Dana from MADE came up with this boy's sweater vest tutorial, which repurposes an adult sweater and "[turns] your little man into the gentleman he was meant to be."
"If you were to take the best engineers in the world and asked them to design a perfect plug for a child's airway, you couldn't do better than a hot dog."
So, the American Academy of Pediatricians have called for the redesign of the hot dog. And since its an entirely processed product, any shape is game. The folks at Fast Company set off to redo the hot dog, with these criteria:
- Esophagus-sized cylinders and spheres = bad, very bad
- Fit within existing buns for "authentic"-ish experience
- Look for opportunities [to] increase sense of play
- Enhance condiment-to-hot dog engagement
After thinking through the designs below, they came up with the spiral dog above, and did a mock-up in green Play-doh.
Forget about Cool Citrus Basil and Cocoa Butter...all the cool zombies wash their decaying flesh in cherry-scented o-positive. "Now you can bathe yourself in true horror movie style, and recreate your favourite scenes from Dracula, Psycho, and Twilight with our ultra realistic bag of blood shower gel."
Every craft and medium requires the right tool for the job. And while most men won't need a Shape-A-Dart for altering patterns to match the proper cup-size, we do love us some gear, and sewing notions are no exception. Here are ten tools - beyond the obvious needle/thread and sewing machine/bobbin combos - you'll never regret buying.
1. Seam ripper. I hate to admit it, but this is the sewing tool I use the most. One doesn't nail every stitch every time, and there's simply no better way to get it out and start fresh. These are also great for ripping apart clothing for fabric hacking and reuse.
2. Tailor's chalk/Marking Pen As a pencil is to woodworking, tailor's chalk is essential to proper seamster-ing. You gotta be able to mark what your doing - where to sew, where to cut, where to pin, and tailor's chalk, in both white (for dark fabrics) and blue (for lighter ones) is my favorite medium, as it rubs right out. They also make markers and pencils for special projects and fabrics - a water soluble pen is handy for special projects (like embroidery) when you need drawing control.
No matter what your medium - art, illustration, sewing, knitting, soldering, voodoo doll making - you gotta have someplace to do it. Many of us work in basement, garages, offices, closets, kitchen tables, and from boxes in couches.
But, as I've advocated before, a designated workspace to store and organize your supplies, whatever they are, can help one be more productive and inspired.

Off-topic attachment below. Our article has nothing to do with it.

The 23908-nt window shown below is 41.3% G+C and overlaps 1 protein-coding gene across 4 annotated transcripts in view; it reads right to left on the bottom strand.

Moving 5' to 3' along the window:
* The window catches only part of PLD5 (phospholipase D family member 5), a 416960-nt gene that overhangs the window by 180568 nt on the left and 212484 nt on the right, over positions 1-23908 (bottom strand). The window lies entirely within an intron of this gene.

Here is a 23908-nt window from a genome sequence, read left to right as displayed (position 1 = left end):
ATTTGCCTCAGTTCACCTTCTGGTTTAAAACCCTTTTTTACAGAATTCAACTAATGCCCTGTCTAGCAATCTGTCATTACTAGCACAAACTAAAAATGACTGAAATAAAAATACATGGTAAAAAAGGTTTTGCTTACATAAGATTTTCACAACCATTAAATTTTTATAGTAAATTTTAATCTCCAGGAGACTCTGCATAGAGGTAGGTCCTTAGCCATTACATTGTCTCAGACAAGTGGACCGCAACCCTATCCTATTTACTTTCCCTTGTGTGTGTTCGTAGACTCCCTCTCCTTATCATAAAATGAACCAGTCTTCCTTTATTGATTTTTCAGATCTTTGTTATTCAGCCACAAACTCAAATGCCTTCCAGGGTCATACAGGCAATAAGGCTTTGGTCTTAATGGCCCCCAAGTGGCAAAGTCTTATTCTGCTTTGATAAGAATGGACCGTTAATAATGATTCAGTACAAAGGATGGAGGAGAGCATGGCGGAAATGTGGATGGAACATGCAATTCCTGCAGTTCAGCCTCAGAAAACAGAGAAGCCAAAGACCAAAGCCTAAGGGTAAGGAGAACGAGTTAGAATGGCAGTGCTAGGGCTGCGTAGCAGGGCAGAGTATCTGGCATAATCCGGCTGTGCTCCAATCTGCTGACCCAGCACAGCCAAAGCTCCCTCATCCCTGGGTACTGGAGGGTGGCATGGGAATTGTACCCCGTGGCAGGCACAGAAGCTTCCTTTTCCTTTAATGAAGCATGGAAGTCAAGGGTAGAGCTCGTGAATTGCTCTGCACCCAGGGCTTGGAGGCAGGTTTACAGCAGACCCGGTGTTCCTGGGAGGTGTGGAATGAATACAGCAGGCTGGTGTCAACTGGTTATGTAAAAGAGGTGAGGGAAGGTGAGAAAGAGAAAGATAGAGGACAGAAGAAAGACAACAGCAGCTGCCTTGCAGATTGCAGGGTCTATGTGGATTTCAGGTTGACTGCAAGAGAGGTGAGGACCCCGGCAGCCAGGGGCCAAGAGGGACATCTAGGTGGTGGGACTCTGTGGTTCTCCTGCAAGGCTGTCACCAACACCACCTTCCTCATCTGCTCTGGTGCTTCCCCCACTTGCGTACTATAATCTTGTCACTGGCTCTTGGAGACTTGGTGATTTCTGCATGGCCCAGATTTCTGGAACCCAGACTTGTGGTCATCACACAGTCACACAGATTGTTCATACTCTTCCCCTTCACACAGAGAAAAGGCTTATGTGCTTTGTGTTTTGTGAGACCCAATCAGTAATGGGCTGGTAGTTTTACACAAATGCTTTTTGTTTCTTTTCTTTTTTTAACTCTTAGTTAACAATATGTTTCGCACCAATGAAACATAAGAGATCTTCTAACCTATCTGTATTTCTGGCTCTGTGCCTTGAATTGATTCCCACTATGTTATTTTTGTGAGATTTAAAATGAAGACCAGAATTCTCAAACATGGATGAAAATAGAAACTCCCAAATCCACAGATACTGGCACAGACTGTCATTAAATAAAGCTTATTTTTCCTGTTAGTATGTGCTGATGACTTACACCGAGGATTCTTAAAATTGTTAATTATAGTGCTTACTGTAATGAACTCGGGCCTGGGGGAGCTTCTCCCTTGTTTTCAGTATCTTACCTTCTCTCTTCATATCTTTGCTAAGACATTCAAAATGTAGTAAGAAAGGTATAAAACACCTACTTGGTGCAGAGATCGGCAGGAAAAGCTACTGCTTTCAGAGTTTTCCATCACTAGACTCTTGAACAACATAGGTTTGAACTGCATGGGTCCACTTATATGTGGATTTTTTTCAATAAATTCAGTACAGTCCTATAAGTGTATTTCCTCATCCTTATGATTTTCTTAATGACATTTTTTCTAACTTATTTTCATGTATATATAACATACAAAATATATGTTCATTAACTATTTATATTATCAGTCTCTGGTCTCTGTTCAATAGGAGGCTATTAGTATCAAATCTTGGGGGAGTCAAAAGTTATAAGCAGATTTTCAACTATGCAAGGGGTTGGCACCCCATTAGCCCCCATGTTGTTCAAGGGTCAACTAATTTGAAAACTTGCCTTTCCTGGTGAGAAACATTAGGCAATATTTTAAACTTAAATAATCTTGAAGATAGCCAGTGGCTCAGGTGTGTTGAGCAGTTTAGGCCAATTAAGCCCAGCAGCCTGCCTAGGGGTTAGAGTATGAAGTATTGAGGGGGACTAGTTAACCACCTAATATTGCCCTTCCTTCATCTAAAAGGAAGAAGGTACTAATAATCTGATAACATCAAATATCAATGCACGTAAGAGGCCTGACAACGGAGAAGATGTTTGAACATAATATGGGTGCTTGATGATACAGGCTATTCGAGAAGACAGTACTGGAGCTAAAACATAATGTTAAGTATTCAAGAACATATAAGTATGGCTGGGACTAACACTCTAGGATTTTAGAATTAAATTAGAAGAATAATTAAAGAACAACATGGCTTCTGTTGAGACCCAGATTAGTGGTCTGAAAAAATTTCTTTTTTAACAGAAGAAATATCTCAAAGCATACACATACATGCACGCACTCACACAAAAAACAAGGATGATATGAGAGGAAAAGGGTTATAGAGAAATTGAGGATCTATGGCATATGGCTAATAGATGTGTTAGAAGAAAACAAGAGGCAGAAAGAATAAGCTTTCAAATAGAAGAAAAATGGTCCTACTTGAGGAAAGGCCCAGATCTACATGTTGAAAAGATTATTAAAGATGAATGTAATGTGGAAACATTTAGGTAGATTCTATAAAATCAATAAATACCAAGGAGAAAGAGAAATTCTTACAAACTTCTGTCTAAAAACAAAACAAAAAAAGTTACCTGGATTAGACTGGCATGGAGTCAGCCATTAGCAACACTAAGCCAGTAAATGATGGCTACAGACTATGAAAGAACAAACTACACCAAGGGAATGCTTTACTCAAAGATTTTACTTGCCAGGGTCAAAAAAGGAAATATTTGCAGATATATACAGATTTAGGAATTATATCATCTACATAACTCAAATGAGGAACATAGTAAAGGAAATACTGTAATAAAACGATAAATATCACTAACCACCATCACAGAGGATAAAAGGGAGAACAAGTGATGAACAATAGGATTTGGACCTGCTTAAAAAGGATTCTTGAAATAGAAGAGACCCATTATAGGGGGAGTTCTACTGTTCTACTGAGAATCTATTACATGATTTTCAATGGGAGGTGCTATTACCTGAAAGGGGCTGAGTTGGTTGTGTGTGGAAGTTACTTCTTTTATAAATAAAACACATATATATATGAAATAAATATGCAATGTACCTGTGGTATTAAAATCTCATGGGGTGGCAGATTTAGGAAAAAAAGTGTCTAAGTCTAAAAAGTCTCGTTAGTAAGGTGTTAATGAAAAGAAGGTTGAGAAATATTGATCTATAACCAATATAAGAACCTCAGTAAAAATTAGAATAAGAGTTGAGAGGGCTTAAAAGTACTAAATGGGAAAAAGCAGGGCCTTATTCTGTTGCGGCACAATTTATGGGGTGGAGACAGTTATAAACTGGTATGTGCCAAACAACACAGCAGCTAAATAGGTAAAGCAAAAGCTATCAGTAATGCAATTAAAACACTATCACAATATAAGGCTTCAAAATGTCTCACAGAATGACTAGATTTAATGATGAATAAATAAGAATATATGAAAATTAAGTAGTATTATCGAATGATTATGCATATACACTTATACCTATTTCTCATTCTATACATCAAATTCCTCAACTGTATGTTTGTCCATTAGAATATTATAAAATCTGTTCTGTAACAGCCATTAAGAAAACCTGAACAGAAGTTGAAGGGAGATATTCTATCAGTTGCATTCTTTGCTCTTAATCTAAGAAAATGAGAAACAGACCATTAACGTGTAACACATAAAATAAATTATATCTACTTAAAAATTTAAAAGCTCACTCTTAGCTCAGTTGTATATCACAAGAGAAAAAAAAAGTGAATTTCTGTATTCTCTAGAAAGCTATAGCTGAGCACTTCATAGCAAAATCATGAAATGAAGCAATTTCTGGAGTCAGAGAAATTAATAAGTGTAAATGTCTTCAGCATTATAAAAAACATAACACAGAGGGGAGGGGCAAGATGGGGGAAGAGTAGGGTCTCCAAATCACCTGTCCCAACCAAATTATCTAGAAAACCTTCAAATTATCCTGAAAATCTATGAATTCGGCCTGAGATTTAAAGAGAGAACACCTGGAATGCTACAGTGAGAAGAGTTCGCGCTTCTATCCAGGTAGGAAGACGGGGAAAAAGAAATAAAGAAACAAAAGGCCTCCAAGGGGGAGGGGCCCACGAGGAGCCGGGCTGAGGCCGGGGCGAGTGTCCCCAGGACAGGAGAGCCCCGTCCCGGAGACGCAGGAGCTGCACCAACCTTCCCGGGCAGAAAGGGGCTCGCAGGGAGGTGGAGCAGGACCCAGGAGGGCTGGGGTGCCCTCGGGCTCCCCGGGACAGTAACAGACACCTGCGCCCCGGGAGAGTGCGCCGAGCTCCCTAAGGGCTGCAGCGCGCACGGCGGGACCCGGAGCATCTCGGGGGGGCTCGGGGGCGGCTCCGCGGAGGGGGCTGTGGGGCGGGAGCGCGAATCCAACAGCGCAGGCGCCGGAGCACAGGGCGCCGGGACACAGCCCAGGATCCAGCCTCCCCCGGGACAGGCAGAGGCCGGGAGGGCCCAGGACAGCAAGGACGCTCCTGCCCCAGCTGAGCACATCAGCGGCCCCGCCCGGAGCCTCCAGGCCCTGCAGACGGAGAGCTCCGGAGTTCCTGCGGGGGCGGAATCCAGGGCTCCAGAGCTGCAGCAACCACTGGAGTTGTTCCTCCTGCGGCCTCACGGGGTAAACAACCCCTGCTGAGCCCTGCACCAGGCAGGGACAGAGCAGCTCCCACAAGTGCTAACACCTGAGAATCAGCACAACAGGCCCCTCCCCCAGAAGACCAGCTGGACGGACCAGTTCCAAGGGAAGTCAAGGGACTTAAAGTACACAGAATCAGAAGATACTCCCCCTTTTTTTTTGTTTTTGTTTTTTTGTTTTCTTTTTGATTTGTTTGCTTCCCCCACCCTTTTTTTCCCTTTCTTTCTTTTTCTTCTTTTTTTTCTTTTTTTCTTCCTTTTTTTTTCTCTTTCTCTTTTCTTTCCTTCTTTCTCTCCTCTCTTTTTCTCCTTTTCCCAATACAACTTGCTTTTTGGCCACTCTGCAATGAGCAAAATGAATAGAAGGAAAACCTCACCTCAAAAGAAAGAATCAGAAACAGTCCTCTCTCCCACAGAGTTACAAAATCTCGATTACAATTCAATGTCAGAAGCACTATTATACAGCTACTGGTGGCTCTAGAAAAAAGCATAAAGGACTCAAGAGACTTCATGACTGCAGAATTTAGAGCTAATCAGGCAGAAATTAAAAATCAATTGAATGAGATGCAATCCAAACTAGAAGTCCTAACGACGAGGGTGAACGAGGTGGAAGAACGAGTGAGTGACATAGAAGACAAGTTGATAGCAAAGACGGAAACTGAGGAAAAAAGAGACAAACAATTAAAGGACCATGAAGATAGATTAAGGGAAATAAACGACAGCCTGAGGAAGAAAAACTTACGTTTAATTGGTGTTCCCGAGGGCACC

I'm really digging this design by Randofo, which was built, in his words, as a
"simple work table for my home studio so that I could have a surface upon which to work and document projects. I tried to keep the design as simple as possible as I only have a limited arsenal of power tools, a small vehicle for transporting materials and little patience for woodworking."
I especially like the white surface - which is great for documenting and taking step-by-step photos. I wonder if the effect could be recreated with a secondhand, white dry-erase board supported by 3/4" plywood.
Thriller...pshaw. That only required yellow contacts and a bunch of dancing. This, my friends, is the most ambitious music video of the last thirty years.
"When OK Go said they were building a giant Rube Goldberg machine for the new video for 'This Too Shall Pass,' we knew they would have one heck of a surprise in store. Still, the new clip, which debuted Monday evening, went beyond our already lofty expectations. Beginning with a simple toy truck running into dominoes, the nearly four-minute chain reaction is, to put it plainly, astonishingly complex and incredibly fun. "
Pay attention: there's no editing here, at least
As last week's Handmade Haiku intimated, I haven't yet mastered the skill sets to make myself a super - knitter, but when I do, oh, buddy, am I going to make a pair of socks for myself.
Warm, snuggly, and with the moisture - wicking power of wool! I especially love all the details: the contrast color in the toes and heels, the fun 70's racing stripes, and the cuff on the top.
Lance Armstrong - the U.S. cyclist who has become a household name for his Tour de France performance and ubiquitous yellow bracelets - has retired into a Spanish colonial outside Austin, Texas. It's pretty gigantic, and contains all the elements of traditionally masculine decor - lots of wood, leather, and warm colors.